Jared Cowen #2 of the Ottawa Senators at American Airlines Center on December 1, 2011 in Dallas, Texas.
(November 30, 2011 - Source: Ronald Martinez/Getty Images North America)

Agent: ‘Nothing really to report’ on new deal between Sens, Cowen

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There hasn’t been much in the way of negotiations between Ottawa and restricted free agent defenseman Jared Cowen.

But, according to Cowen’s agent, that’s by design.

“(The Senators) went through free agency, and they had a lot of things going on,” Octagon Sports’ Rick Valette told the Ottawa Citizen. “We agreed early in July that we’d wait for a week or three and let things settle out.

“We have talked a couple of times, and we are going to move the process along now.”

Cowen, 22, just wrapped the final year of his three-year, $3.975 million entry level deal, during which he emerged as key top-four defenseman for the Sens.

He also showed great resolve in 2013, recovering from what was thought to be a season-ending shoulder injury to appear in seven games down the stretch, and all 10 of Ottawa’s postseason contests.

Cowen was initially hurt on Oct. 19 while playing for AHL Binghamton. The injury was initially diagnosed as minor but, after missing seven straight games and showing no signs of improvement, the decision was made for him to go under the knife — a procedure that was supposed to finish his season.

At the time, it was a huge blow for the Senators.

The 6-foot-5, 230-pound rearguard played all 82 games in 2011-12 — his rookie campaign — scoring 5G-12A-17PTS. He led all Sens defensemen in hits during the regular season, then upped the ante in a seven-game playoff loss to the Rangers, leading all skaters with 28 hits.

Now, with veteran Sergei Gonchar gone to Dallas and journeyman Joe Corvo brought in on a one-year deal, it’s clear Ottawa is counting on Cowen for the long term.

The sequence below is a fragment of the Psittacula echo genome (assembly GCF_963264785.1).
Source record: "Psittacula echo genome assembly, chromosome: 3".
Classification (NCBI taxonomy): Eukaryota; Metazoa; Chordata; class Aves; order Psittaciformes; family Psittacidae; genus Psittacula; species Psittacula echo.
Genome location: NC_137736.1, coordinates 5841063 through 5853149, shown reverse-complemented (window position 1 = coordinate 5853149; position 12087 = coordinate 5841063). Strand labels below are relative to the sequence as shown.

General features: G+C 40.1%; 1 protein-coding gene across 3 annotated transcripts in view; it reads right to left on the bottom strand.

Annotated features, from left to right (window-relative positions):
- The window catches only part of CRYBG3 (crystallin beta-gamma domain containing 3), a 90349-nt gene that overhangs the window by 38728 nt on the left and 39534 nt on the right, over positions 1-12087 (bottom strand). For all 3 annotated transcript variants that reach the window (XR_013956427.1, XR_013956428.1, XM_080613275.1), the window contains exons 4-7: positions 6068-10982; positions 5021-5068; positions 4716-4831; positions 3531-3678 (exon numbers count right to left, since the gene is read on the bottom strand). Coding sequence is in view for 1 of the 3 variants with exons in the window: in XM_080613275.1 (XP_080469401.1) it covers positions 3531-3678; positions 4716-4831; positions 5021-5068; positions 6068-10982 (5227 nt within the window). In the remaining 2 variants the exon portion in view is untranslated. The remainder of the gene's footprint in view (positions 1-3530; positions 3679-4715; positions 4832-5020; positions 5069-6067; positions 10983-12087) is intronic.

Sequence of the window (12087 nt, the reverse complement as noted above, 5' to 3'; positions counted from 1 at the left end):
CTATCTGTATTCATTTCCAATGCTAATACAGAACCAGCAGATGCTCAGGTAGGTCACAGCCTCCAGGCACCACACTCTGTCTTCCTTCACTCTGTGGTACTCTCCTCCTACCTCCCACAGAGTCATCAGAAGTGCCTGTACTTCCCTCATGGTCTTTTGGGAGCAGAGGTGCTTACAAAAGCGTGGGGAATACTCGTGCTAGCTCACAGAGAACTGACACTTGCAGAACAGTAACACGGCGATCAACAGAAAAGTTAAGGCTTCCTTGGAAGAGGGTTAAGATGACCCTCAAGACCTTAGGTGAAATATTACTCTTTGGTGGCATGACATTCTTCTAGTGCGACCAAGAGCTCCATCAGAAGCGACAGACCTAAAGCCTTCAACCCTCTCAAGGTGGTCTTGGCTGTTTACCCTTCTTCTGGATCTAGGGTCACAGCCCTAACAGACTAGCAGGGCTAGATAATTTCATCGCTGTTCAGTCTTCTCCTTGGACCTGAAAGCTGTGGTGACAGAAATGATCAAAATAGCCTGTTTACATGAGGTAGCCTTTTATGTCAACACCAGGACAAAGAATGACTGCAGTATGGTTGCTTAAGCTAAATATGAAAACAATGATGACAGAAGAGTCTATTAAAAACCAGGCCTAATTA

Asked to classify the talks with Sens GM Bryan Murray, Valette said “it’s fine.”

“Nothing really to report at this time,” he explained, “oher than to say that there are different options that we can look at.”

Don’t look now, but the Red Wings have won five straight

DETROIT, MI - OCTOBER 21: Gustav Nyquist #14 of the Detroit Red Wings celebrates his third period goal with teammates while playing the Nashville Predators at Joe Louis Arena on October 21, 2016 in Detroit, Michigan. Detroit won the game 5-3. (Photo by Gregory Shamus/Getty Images)
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A 26th straight playoff appearance? It seemed, when this season began, that not many were giving the Detroit Red Wings much of a chance to accomplish the feat.

Time will tell.

Despite their doubters, the Red Wings have now won five straight games, following a pretty uninspiring start with back-to-back losses in Florida to begin the season.

Their latest win came Tuesday, as the Red Wings beat the Carolina Hurricanes 4-2. (For Carolina, that wraps up a six-game road trip to begin the season.)

Dylan Larkin, who had 23 goals as a rookie in 2015-16, finally got his first two goals of this season, scoring twice against the Hurricanes.

So far, 11 players on their roster have scored, with Darren Helm leading the way. Nineteen of 20 players have also recorded at least a single point. As a team, they’ve been able to extend leads against the opposition over the course of this streak, which is a welcomed change for coach Jeff Blashill.

“I said that to the coaching staff after the game,” he told the Detroit Free Press. “That’s the biggest difference – we score the fourth goal this year. So now you’ve got a two-goal cushion and if something goes the wrong way, you’re still fine.

“It’s a huge difference.”

A big help has been the play of their goalies — Jimmy Howard and Petr Mrazek.

As per stats.hockeyanalysis.com, the Red Wings currently have the second best save percentage (95.95) at five-on-five through six games, not to mention the 10th best shooting percentage (9.86).

Howard, who was part of trade speculation last season, has allowed only a single goal on 63 shots.

So far, so good for the Red Wings.

Not many seemed optimistic about this team as the season approached.